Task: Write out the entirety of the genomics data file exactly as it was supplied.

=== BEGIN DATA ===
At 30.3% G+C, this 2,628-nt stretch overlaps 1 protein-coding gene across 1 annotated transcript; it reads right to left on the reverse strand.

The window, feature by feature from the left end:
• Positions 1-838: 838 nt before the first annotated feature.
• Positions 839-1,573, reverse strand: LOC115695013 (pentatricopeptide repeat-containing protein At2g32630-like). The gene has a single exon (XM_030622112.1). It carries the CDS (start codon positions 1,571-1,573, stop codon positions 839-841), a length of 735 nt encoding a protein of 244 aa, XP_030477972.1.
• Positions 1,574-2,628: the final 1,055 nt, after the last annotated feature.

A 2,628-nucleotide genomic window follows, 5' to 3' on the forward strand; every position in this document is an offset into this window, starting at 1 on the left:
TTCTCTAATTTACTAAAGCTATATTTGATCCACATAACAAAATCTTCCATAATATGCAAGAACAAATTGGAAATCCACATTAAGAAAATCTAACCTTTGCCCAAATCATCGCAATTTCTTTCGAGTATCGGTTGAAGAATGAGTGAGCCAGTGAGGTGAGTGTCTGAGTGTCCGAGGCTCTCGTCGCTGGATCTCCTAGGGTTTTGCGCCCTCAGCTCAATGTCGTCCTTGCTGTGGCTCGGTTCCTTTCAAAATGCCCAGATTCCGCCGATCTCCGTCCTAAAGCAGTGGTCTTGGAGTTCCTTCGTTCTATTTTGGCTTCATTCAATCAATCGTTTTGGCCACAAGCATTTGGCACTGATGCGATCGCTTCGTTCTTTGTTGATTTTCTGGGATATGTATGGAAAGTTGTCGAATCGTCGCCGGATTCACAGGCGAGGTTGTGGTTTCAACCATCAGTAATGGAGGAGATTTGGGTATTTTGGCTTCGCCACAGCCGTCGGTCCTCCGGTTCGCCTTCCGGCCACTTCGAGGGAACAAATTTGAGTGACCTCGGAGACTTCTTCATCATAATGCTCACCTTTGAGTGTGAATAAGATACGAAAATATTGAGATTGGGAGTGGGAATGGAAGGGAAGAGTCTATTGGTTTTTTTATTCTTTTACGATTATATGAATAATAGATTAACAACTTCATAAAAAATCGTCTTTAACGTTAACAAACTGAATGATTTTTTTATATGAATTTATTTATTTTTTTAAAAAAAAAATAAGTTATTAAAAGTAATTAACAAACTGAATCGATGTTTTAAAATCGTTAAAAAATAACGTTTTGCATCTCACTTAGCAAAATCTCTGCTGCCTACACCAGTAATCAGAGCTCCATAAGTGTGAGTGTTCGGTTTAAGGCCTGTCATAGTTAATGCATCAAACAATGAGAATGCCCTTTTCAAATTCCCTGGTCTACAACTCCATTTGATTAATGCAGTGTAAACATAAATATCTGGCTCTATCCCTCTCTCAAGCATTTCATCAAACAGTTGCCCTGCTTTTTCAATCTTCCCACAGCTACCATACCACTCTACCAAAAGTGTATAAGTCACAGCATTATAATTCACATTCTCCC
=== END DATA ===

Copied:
At 30.3% G+C, this 2,628-nt stretch overlaps 1 protein-coding gene across 1 annotated transcript; it reads right to left on the reverse strand.

The window, feature by feature from the left end:
• Positions 1-838: 838 nt before the first annotated feature.
• Positions 839-1,573, reverse strand: LOC115695013 (pentatricopeptide repeat-containing protein At2g32630-like). The gene has a single exon (XM_030622112.1). It carries the CDS (start codon positions 1,571-1,573, stop codon positions 839-841), a length of 735 nt encoding a protein of 244 aa, XP_030477972.1.
• Positions 1,574-2,628: the final 1,055 nt, after the last annotated feature.

A 2,628-nucleotide genomic window follows, 5' to 3' on the forward strand; every position in this document is an offset into this window, starting at 1 on the left:
TTCTCTAATTTACTAAAGCTATATTTGATCCACATAACAAAATCTTCCATAATATGCAAGAACAAATTGGAAATCCACATTAAGAAAATCTAACCTTTGCCCAAATCATCGCAATTTCTTTCGAGTATCGGTTGAAGAATGAGTGAGCCAGTGAGGTGAGTGTCTGAGTGTCCGAGGCTCTCGTCGCTGGATCTCCTAGGGTTTTGCGCCCTCAGCTCAATGTCGTCCTTGCTGTGGCTCGGTTCCTTTCAAAATGCCCAGATTCCGCCGATCTCCGTCCTAAAGCAGTGGTCTTGGAGTTCCTTCGTTCTATTTTGGCTTCATTCAATCAATCGTTTTGGCCACAAGCATTTGGCACTGATGCGATCGCTTCGTTCTTTGTTGATTTTCTGGGATATGTATGGAAAGTTGTCGAATCGTCGCCGGATTCACAGGCGAGGTTGTGGTTTCAACCATCAGTAATGGAGGAGATTTGGGTATTTTGGCTTCGCCACAGCCGTCGGTCCTCCGGTTCGCCTTCCGGCCACTTCGAGGGAACAAATTTGAGTGACCTCGGAGACTTCTTCATCATAATGCTCACCTTTGAGTGTGAATAAGATACGAAAATATTGAGATTGGGAGTGGGAATGGAAGGGAAGAGTCTATTGGTTTTTTTATTCTTTTACGATTATATGAATAATAGATTAACAACTTCATAAAAAATCGTCTTTAACGTTAACAAACTGAATGATTTTTTTATATGAATTTATTTATTTTTTTAAAAAAAAAATAAGTTATTAAAAGTAATTAACAAACTGAATCGATGTTTTAAAATCGTTAAAAAATAACGTTTTGCATCTCACTTAGCAAAATCTCTGCTGCCTACACCAGTAATCAGAGCTCCATAAGTGTGAGTGTTCGGTTTAAGGCCTGTCATAGTTAATGCATCAAACAATGAGAATGCCCTTTTCAAATTCCCTGGTCTACAACTCCATTTGATTAATGCAGTGTAAACATAAATATCTGGCTCTATCCCTCTCTCAAGCATTTCATCAAACAGTTGCCCTGCTTTTTCAATCTTCCCACAGCTACCATACCACTCTACCAAAAGTGTATAAGTCACAGCATTATAATTCACATTCTCCC